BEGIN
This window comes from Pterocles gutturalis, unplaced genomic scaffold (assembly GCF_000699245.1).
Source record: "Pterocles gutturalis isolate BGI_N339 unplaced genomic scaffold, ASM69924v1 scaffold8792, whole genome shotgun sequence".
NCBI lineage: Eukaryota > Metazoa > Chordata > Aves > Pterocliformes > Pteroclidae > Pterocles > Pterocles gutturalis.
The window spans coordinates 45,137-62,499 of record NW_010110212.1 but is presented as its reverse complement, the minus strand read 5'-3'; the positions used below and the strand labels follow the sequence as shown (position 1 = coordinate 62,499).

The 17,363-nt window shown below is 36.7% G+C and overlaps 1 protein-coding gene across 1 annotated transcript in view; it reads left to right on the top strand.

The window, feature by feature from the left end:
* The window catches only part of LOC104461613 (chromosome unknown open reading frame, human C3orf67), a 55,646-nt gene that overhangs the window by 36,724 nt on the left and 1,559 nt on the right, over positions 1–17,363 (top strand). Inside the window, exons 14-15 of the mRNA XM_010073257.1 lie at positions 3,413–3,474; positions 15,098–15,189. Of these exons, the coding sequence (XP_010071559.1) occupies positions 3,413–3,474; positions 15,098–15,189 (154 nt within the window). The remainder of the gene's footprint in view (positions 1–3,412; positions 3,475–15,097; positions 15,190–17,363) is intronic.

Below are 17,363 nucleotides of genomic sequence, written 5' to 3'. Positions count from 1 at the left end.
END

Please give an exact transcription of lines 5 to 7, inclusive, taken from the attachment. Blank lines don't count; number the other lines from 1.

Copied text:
The 17,363-nt window shown below is 36.7% G+C and overlaps 1 protein-coding gene across 1 annotated transcript in view; it reads left to right on the top strand.

The window, feature by feature from the left end:
* The window catches only part of LOC104461613 (chromosome unknown open reading frame, human C3orf67), a 55,646-nt gene that overhangs the window by 36,724 nt on the left and 1,559 nt on the right, over positions 1–17,363 (top strand). Inside the window, exons 14-15 of the mRNA XM_010073257.1 lie at positions 3,413–3,474; positions 15,098–15,189. Of these exons, the coding sequence (XP_010071559.1) occupies positions 3,413–3,474; positions 15,098–15,189 (154 nt within the window). The remainder of the gene's footprint in view (positions 1–3,412; positions 3,475–15,097; positions 15,190–17,363) is intronic.